While preventing injuries is the first concern of many runners, the other is performance. It turns out that a faster cadence may be able to help you in that department as well. "A slower cadence generally results in increased braking forces, similar to tapping your car brakes while driving," explains Gonser. Additionally, that means an increase in the time your foot is in contact with the ground, which translates into a loss of energy that could be used to push off and propel yourself forward.
How to Increase Cadence
The transition can take 6 to 8 weeks before you begin feeling comfortable with the quicker cadence. It takes diligence and focus over those weeks to remain in tune with your stride rate, paying attention not only to turnover, but also knee drive and landing midfoot under your body. "Begin by shortening your stride and practice with a metronome so you understand what 180 steps per minute sounds and feels like," advises Gates. If you run with music, consider downloading a metronome or songs with 180 beats per minute.
Gonser advises tackling this task with caution, as some residual soreness may occur as a result of the increased reliance on different muscles and tendons. "Runners should build up the focused cadence work gradually," he says. "As little as 10 to 15 percent of initial cadence attention can make even the most experienced runners sore. Over time, grow your percentage until you can sustain your total run volume with little to no soreness."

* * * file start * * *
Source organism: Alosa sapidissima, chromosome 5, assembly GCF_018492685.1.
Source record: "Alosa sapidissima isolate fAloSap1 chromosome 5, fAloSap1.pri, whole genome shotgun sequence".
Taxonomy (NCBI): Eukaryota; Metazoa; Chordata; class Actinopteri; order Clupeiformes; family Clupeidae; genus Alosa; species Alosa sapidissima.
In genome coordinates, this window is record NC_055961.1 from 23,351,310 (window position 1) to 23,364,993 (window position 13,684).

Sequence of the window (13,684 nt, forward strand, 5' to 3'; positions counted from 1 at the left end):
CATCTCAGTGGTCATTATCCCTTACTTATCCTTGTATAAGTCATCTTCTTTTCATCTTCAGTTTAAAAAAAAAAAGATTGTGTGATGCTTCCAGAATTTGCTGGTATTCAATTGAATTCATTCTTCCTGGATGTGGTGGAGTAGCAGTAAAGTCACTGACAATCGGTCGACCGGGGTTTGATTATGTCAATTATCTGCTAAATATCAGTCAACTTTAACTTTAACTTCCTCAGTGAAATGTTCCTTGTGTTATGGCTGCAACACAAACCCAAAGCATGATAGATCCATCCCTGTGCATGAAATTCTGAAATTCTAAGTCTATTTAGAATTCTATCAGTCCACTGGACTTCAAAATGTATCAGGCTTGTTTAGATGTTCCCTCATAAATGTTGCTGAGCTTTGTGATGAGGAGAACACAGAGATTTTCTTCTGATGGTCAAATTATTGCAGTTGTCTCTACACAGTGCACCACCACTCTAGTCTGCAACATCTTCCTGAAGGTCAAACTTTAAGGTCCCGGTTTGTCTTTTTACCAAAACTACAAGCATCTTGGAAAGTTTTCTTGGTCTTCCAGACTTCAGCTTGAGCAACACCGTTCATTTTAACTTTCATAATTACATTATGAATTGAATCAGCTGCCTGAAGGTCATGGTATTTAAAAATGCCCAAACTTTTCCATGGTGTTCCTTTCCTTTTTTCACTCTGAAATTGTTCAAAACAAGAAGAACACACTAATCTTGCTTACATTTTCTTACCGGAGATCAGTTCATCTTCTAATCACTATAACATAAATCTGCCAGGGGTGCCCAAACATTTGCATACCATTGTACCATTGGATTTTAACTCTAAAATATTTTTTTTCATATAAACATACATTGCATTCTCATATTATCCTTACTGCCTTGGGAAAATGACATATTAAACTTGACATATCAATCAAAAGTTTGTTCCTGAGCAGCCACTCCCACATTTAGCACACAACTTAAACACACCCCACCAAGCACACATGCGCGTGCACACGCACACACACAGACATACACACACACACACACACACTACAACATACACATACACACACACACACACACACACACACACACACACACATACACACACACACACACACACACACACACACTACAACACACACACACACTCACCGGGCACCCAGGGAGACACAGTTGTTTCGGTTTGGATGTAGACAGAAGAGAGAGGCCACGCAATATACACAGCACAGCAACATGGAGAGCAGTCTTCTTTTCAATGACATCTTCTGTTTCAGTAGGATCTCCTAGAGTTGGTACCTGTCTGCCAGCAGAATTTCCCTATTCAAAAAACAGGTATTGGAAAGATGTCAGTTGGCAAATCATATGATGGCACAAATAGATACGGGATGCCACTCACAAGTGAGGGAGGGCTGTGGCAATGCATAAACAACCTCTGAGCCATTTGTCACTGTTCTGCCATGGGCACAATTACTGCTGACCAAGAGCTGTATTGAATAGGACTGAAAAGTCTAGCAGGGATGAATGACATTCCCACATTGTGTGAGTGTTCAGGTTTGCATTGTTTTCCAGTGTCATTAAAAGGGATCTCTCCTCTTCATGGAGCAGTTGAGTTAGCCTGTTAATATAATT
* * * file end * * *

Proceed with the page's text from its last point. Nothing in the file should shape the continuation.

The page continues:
As you begin to work on increasing your cadence, imagine a laser shooting out of the front of your shoe, which should be parallel to the ground at the point of impact. Heel strikers tend to have their toes pointed upwards and others make the mistake of having them pointed downwards. Also work on implementing a slight forward lean and landing on a bent knee, rather than a straight leg.
Gates recommends a marching drill that, over time, can help train your body and mind to achieve the new cadence. "Start by standing tall, with your shoulders back, and begin marching in place and swinging your arms, which should be bent at 90 degrees, like you're walking," he says. Once you get the form down, speed up to a jog, lift your knees and drive your arms. Maintain a forward gaze throughout this exercise, rather than looking at the ground. As you begin to run forward, maintain good posture and work on landing midfoot under your body.
Along with form drills and simple strength work, balance exercises can help you become a faster and less injury-prone runner. Cadence is only one piece of the puzzle. "None of us are cut from a perfect mold of anatomy," says Gonser. "While some are closer than others, every runner is best served by improving that. You can have great running form, but if your anatomy is nonexistent, you'll be neither fast, nor injury free."race.